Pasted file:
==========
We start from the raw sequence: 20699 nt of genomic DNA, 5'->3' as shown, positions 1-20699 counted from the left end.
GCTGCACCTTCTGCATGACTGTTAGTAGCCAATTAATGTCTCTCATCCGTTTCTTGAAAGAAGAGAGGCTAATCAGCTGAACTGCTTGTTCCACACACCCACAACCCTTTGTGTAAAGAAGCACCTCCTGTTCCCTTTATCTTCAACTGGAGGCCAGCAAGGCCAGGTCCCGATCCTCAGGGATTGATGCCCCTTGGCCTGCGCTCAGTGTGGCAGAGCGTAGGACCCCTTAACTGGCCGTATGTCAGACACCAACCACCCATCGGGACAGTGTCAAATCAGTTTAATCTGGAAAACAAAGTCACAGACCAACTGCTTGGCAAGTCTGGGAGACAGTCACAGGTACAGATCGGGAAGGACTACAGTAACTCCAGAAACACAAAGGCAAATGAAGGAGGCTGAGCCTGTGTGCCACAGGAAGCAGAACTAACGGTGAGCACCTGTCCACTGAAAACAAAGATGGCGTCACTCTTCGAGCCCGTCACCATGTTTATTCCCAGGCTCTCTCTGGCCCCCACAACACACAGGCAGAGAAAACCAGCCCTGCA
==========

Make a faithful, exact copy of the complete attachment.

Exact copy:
We start from the raw sequence: 20699 nt of genomic DNA, 5'->3' as shown, positions 1-20699 counted from the left end.
GCTGCACCTTCTGCATGACTGTTAGTAGCCAATTAATGTCTCTCATCCGTTTCTTGAAAGAAGAGAGGCTAATCAGCTGAACTGCTTGTTCCACACACCCACAACCCTTTGTGTAAAGAAGCACCTCCTGTTCCCTTTATCTTCAACTGGAGGCCAGCAAGGCCAGGTCCCGATCCTCAGGGATTGATGCCCCTTGGCCTGCGCTCAGTGTGGCAGAGCGTAGGACCCCTTAACTGGCCGTATGTCAGACACCAACCACCCATCGGGACAGTGTCAAATCAGTTTAATCTGGAAAACAAAGTCACAGACCAACTGCTTGGCAAGTCTGGGAGACAGTCACAGGTACAGATCGGGAAGGACTACAGTAACTCCAGAAACACAAAGGCAAATGAAGGAGGCTGAGCCTGTGTGCCACAGGAAGCAGAACTAACGGTGAGCACCTGTCCACTGAAAACAAAGATGGCGTCACTCTTCGAGCCCGTCACCATGTTTATTCCCAGGCTCTCTCTGGCCCCCACAACACACAGGCAGAGAAAACCAGCCCTGCA